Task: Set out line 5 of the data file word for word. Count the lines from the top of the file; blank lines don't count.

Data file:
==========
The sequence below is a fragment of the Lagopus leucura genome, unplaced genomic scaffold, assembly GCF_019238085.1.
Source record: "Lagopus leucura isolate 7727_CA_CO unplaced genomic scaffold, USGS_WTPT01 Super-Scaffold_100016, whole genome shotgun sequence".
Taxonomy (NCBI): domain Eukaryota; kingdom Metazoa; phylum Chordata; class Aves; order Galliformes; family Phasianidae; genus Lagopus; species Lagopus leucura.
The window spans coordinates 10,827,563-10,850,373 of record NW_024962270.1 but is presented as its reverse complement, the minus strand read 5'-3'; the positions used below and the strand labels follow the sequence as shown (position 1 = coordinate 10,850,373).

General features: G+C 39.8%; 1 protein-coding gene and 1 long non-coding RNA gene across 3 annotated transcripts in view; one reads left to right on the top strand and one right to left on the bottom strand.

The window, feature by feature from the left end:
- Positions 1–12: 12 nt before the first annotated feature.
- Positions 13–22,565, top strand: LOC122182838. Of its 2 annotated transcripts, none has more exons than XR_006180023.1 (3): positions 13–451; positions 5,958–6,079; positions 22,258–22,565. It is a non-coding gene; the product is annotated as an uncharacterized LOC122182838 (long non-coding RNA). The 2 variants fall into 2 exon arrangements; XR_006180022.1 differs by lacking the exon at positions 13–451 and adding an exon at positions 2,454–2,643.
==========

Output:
General features: G+C 39.8%; 1 protein-coding gene and 1 long non-coding RNA gene across 3 annotated transcripts in view; one reads left to right on the top strand and one right to left on the bottom strand.